Like a growing number of students in China, Pan Ou will go under the knife in a cosmetic surgery procedure she hopes will boost her chances of getting a good job after graduation.
"I want to be more beautiful, to perfect myself," Pan, a student at one of China's most prestigious law schools, told Reuters in the waiting room of the EverCare Xingfu hospital.
"My face is too big and flat, like all Asians. I would also like to make my nose higher," said the attractive 23-year-old.
The EverCare in Beijing is one of thousands of cosmetic surgery clinics mushrooming across China, promising to make patients more beautiful, more successful and more marriageable.
Photographs of women before and after surgery, accompanied by testimonials, are displayed on the clinic's walls. Pan's portrait may soon join them.
The EverCare has agreed to give her free corrective surgery after a 10,000 yuan (US$1,200) breast reduction operation at another hospital left her with bad scarring and one breast larger than the other.
Pan also hopes to receive free operations to sculpt her face and make her nose higher, she said.
In return, she has agreed to allow the hospital to use her face for the next five years to promote its cosmetic surgery.
"The finer details haven't been worked out, but they agreed they wouldn't use images of private parts of my body," she said.
"We are definitely seeing a trend for students having operations," said Dr Liu Yanqun, the EverCare's director. His hospital gives students a 20 per cent discount on cosmetic surgery procedures.
Parents who grew up at a time when cosmetic surgery was unimagined and feminine beauty frowned upon are now encouraging their kids to have surgery in the hope that a prettier face may give them an edge.
"It's an economic age of beauty," said Liu. "A good-looking girl earns 10 per cent more than others."
The EverCare performed over 1,000 operations last year. Around 95 per cent of the patients were women and over 20 per cent were aged under 25.
Like cars and mobile phones, cosmetic surgery is no longer considered a luxury, Liu said. "It has become a need for ordinary people."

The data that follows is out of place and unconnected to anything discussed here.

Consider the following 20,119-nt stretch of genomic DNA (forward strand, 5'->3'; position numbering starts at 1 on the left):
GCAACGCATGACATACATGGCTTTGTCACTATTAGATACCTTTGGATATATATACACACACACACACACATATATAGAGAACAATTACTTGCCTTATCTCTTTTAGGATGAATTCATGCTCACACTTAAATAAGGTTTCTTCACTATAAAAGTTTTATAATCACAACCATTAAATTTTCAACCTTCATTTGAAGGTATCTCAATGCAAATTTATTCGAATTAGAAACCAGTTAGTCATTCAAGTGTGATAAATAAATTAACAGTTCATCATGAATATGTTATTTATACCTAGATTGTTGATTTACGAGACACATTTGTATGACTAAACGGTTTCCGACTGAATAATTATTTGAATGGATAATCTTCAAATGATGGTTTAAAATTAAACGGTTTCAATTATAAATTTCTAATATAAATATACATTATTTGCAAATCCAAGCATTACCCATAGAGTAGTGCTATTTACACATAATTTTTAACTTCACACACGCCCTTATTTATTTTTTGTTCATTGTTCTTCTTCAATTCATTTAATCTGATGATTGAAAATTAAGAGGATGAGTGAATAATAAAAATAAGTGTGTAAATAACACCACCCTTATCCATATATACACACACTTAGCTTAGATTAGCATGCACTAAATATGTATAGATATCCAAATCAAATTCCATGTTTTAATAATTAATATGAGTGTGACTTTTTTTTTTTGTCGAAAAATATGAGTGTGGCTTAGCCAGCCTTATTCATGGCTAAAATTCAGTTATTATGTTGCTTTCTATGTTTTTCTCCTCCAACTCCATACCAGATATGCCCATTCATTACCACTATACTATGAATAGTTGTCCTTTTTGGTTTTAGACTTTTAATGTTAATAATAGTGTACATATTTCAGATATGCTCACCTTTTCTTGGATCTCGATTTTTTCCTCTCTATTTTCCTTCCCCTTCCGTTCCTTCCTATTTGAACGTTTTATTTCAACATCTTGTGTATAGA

Government officials estimate that US$2.4 billion is spent annually in China on cosmetic surgery procedures. They say about 1 million such operations take place every year.
Eye and nose modifications are the most common operations.
"These are the areas for that all-important first impression the place where people first look and where a lover's eyes gaze," Liu said.
Now school-age girls can get "double eyelids" for 2,000 yuan (US$250) a procedure favoured by aspiring stars where a crease is added to the eyelids to make the eyes appear larger.
Bi Shumin, a prominent psychologist and writer on women's health, said the youth boom in cosmetic surgery reflected China's frantic modernization. The sheer pace of change has made first impressions paramount, she said.
"Unlike in the past, when we had a lot of time to get to know each other, we now judge people and are judged within a very short period," she said.
For China's university graduates, cosmetic surgery offers a confidence boost in an increasingly competitive job market.
While the nation's economy charges full-steam ahead, millions of university graduates are finding that the jobs promised when they began their degrees simply don't exist.
This year, 4.13 million students will enter the workforce 22 per cent more than in 2005.
With media reports of this year's graduates taking jobs as cleaners and domestic helpers for rich families, it's no wonder that students and their parents are seeking an edge in terms of their looks, said Yang Chun, a 32-year-old TV anchor.
Source: Agencies/China Daily